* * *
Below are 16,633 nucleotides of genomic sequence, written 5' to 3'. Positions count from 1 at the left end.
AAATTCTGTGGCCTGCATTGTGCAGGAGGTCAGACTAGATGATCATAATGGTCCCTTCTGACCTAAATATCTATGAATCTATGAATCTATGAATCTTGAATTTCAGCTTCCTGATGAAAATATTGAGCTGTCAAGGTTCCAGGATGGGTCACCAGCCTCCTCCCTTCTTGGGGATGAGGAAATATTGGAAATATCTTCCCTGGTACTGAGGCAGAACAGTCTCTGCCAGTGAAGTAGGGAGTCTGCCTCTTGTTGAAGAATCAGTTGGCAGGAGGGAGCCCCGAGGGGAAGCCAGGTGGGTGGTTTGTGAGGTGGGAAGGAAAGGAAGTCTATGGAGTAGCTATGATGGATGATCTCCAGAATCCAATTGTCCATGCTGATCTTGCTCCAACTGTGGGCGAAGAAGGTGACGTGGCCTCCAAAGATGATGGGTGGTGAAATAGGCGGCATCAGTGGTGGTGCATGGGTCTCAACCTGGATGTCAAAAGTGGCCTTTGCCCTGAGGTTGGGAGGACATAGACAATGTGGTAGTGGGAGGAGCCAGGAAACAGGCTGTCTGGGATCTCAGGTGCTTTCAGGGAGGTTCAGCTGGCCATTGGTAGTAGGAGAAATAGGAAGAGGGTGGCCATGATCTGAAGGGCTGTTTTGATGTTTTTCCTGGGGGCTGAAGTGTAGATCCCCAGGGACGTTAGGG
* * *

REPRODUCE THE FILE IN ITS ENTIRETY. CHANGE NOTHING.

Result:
Below are 16,633 nucleotides of genomic sequence, written 5' to 3'. Positions count from 1 at the left end.
AAATTCTGTGGCCTGCATTGTGCAGGAGGTCAGACTAGATGATCATAATGGTCCCTTCTGACCTAAATATCTATGAATCTATGAATCTATGAATCTTGAATTTCAGCTTCCTGATGAAAATATTGAGCTGTCAAGGTTCCAGGATGGGTCACCAGCCTCCTCCCTTCTTGGGGATGAGGAAATATTGGAAATATCTTCCCTGGTACTGAGGCAGAACAGTCTCTGCCAGTGAAGTAGGGAGTCTGCCTCTTGTTGAAGAATCAGTTGGCAGGAGGGAGCCCCGAGGGGAAGCCAGGTGGGTGGTTTGTGAGGTGGGAAGGAAAGGAAGTCTATGGAGTAGCTATGATGGATGATCTCCAGAATCCAATTGTCCATGCTGATCTTGCTCCAACTGTGGGCGAAGAAGGTGACGTGGCCTCCAAAGATGATGGGTGGTGAAATAGGCGGCATCAGTGGTGGTGCATGGGTCTCAACCTGGATGTCAAAAGTGGCCTTTGCCCTGAGGTTGGGAGGACATAGACAATGTGGTAGTGGGAGGAGCCAGGAAACAGGCTGTCTGGGATCTCAGGTGCTTTCAGGGAGGTTCAGCTGGCCATTGGTAGTAGGAGAAATAGGAAGAGGGTGGCCATGATCTGAAGGGCTGTTTTGATGTTTTTCCTGGGGGCTGAAGTGTAGATCCCCAGGGACGTTAGGG